The impulse behind such acts is not simply a perverse one, a flaunting of godlike power, as it was with Caligula. It is that Nero is in his way a revolutionary. He represents something new and subversive on the Roman scene: an emperor playing artist or an artist playing emperor, it is difficult to say which. Indifferent to military glory, Nero devotes himself instead to singing, painting, writing, and acting, not only as a source of private pleasure but for the purpose of launching his career as a public performer. His remark "If I am deposed as emperor, I can always earn my bread as a singer in Alexandria" is not an ironic quip but a daydream -- for he is disillusioned with absolute power. Being master of the civilized world bores him. The traditional Roman aristocrats bore him; Nero scorns them as philistines and turns to his Greek subjects for understanding.

For if the Roman genius shows itself in government and world conquest, the Greek spirit finds its fullest expression in art, drama, philosophy, in a spontaneity of consciousness that ill accords with Roman severity and gravitas ("dignity"). And it is the Greek spirit that inspires Nero.

Which is the real scandal of his reign -- that he values an artist's glory more highly than an emperor's; that he rejects Roman duty for Greek ecstasy; that he prefers the life of imagination to politics and statecraft. When he fantasizes about being a professional singer, it is Alexandria he dreams of, a sophisticated city more Greek than Egyptian, not martial Rome. And although the aristocrats can forgive him his matricide, they cannot forgive him his music.

Whatever the faults of other emperors -- Tiberius, for example, who retired to Capri to spend his days in debauchery, or the megalomaniac Caligula, self-indulged to the point of self-apotheosis -- they did not challenge the order of the Roman world. But Nero, who will beg on bended knee for the judge's leniency in singing competitions, violates Rome's sense of what an emperor should be. His absolute devotion to his art just adds to the scandal -- his hours of practice and study, the massage and special diets to improve his voice, the endless consultations with professional singers. He lies for hours with heavy lead sheets on his chest to strengthen his diaphragm for singing, and practices his harp as he receives senators or other officials who have come to discuss affairs of state.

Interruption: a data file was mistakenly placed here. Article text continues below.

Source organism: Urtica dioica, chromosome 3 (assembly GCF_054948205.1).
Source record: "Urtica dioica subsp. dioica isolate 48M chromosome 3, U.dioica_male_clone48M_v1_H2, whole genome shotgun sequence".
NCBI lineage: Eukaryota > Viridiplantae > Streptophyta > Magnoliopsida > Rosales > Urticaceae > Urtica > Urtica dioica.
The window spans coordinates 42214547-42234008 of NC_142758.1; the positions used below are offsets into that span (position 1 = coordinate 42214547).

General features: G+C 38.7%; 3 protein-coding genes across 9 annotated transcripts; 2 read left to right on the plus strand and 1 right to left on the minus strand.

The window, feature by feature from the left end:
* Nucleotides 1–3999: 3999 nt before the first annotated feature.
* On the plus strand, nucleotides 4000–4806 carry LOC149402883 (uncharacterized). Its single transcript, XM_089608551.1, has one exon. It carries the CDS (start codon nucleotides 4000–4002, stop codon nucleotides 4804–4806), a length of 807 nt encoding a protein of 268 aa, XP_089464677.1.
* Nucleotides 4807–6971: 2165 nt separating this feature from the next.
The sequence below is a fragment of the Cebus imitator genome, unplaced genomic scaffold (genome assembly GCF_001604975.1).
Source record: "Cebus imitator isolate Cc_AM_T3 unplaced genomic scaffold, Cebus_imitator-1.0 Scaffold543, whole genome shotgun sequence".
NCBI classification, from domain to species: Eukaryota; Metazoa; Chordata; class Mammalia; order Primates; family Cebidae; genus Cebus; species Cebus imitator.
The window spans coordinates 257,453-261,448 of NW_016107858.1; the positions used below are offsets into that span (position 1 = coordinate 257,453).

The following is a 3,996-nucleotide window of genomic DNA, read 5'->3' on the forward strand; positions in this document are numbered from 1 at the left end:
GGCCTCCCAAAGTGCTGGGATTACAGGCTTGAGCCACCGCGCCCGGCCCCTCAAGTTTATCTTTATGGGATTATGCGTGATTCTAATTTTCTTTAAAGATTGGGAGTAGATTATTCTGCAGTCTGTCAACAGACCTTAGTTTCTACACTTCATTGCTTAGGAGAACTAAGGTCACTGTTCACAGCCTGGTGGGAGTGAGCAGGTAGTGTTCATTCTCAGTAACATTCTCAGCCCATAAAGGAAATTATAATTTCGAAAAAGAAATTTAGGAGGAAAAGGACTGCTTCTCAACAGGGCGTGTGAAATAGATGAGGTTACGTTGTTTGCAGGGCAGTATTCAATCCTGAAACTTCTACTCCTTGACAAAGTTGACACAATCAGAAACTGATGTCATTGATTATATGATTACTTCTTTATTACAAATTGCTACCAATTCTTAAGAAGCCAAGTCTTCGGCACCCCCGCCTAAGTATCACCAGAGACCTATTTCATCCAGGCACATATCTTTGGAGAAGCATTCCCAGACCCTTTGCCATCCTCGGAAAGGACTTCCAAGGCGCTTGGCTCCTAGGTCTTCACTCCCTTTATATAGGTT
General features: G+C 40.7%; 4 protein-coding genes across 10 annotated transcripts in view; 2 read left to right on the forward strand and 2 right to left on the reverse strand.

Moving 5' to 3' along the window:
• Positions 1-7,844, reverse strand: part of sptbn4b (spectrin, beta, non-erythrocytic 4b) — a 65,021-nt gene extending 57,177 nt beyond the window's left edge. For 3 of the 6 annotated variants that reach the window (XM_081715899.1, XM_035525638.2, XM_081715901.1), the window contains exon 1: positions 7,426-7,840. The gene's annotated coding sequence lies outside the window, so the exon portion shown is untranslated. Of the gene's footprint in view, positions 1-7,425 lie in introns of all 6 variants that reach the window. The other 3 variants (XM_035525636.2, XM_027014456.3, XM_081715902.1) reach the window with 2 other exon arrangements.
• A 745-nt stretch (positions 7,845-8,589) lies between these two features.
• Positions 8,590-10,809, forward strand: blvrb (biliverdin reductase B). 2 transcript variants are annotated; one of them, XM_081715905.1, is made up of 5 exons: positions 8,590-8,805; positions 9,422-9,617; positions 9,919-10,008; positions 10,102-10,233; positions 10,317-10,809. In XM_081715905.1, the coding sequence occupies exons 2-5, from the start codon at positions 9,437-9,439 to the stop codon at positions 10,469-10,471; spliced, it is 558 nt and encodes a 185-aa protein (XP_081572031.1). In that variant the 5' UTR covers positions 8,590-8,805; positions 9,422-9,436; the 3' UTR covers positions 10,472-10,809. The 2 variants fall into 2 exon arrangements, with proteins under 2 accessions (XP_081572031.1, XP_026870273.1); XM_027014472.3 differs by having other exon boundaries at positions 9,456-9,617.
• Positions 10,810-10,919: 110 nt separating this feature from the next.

Even to us, two thousand years later, the disgust of the great Roman historians Suetonius and Tacitus is palpable when they describe Nero's grand performances, the first of which takes place after his mother's death. It is a memorable occasion in Rome's long history. When Agrippina was alive, she kept her son within bounds; if he sang or acted it was only in the palace and only for select friends. But now that she is dead, Nero has decided to celebrate his triumph with his artistic debut. The procession will wind its way through the cheering crowds to the Circus Maximus, where he plans to perform for all his subjects, commoner and aristocrat alike, since not even the disapproving nobility can afford to be absent. That would bring down charges of treason on their heads.

For the masses, though, there is no question of coercion. They are delighted by the news and since early morning have thronged the streets and balconies and rooftops waiting for their emperor to enter the city. There may be talk of the strangeness of this triumph, there may be all kinds of speculation and gossip, but when Nero finally appears at the gates, all questions fall away. A great cry goes up from thousands of throats: Ave Caesar! Hail! All Rome gazes with rapture at its hero. Ave Nero Caesar!

Blood and Splendor. Copyright © by Daniel Myerson. Reprinted by permission of HarperCollins Publishers, Inc. All rights reserved. Available now wherever books are sold.
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  • Anonymous

    Posted February 26, 2001

    A Terrific Book!

    Myerson has written a tremendous collection of short biographies. Don't be fooled by its short size. Each biography is not only full and rich; the writing is as gripping as a first-class novel. Most impressive is his Myerson's remarkable insight into these historic villans. He has an incredible gift for revealing the layers and contradictions of this 'rogue' gallery. He also displays a sensitivity to what inspired these people to succumbing so completely to the darkest part of human nature. The writing is matched by Myerson's excellent 'writer's eye' for picking the most offbeat yet revealing moments in the lives of his topics. This keen eye is in use right away with the biography of Adolf Hitler. Of all the moments one could pick for this man of infinite horrors, Myerson introduces us to Hitler as the Fuhrer is sitting down to watch Gone With The Wind. This isn't just a clever introduction; this anecdote is used to bridge us to Hitler's own grand and apocalyptic concept of destiny and history. In short, this is one terrific book. Forget about history; this is a book for anyone who simply wants a gripping read.